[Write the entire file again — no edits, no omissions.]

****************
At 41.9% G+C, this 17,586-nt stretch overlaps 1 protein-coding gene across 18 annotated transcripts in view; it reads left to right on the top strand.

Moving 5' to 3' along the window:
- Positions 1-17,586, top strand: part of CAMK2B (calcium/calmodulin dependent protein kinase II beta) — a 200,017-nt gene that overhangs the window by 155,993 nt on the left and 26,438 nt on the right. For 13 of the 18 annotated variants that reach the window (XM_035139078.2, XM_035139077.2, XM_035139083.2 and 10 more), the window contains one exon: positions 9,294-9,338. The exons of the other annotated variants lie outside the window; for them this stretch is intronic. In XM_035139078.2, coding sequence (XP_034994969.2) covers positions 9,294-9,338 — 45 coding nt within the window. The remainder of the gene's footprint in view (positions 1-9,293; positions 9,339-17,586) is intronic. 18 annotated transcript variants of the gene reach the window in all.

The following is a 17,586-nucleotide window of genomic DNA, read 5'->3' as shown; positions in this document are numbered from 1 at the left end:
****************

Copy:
At 41.9% G+C, this 17,586-nt stretch overlaps 1 protein-coding gene across 18 annotated transcripts in view; it reads left to right on the top strand.

Moving 5' to 3' along the window:
- Positions 1-17,586, top strand: part of CAMK2B (calcium/calmodulin dependent protein kinase II beta) — a 200,017-nt gene that overhangs the window by 155,993 nt on the left and 26,438 nt on the right. For 13 of the 18 annotated variants that reach the window (XM_035139078.2, XM_035139077.2, XM_035139083.2 and 10 more), the window contains one exon: positions 9,294-9,338. The exons of the other annotated variants lie outside the window; for them this stretch is intronic. In XM_035139078.2, coding sequence (XP_034994969.2) covers positions 9,294-9,338 — 45 coding nt within the window. The remainder of the gene's footprint in view (positions 1-9,293; positions 9,339-17,586) is intronic. 18 annotated transcript variants of the gene reach the window in all.

The following is a 17,586-nucleotide window of genomic DNA, read 5'->3' as shown; positions in this document are numbered from 1 at the left end: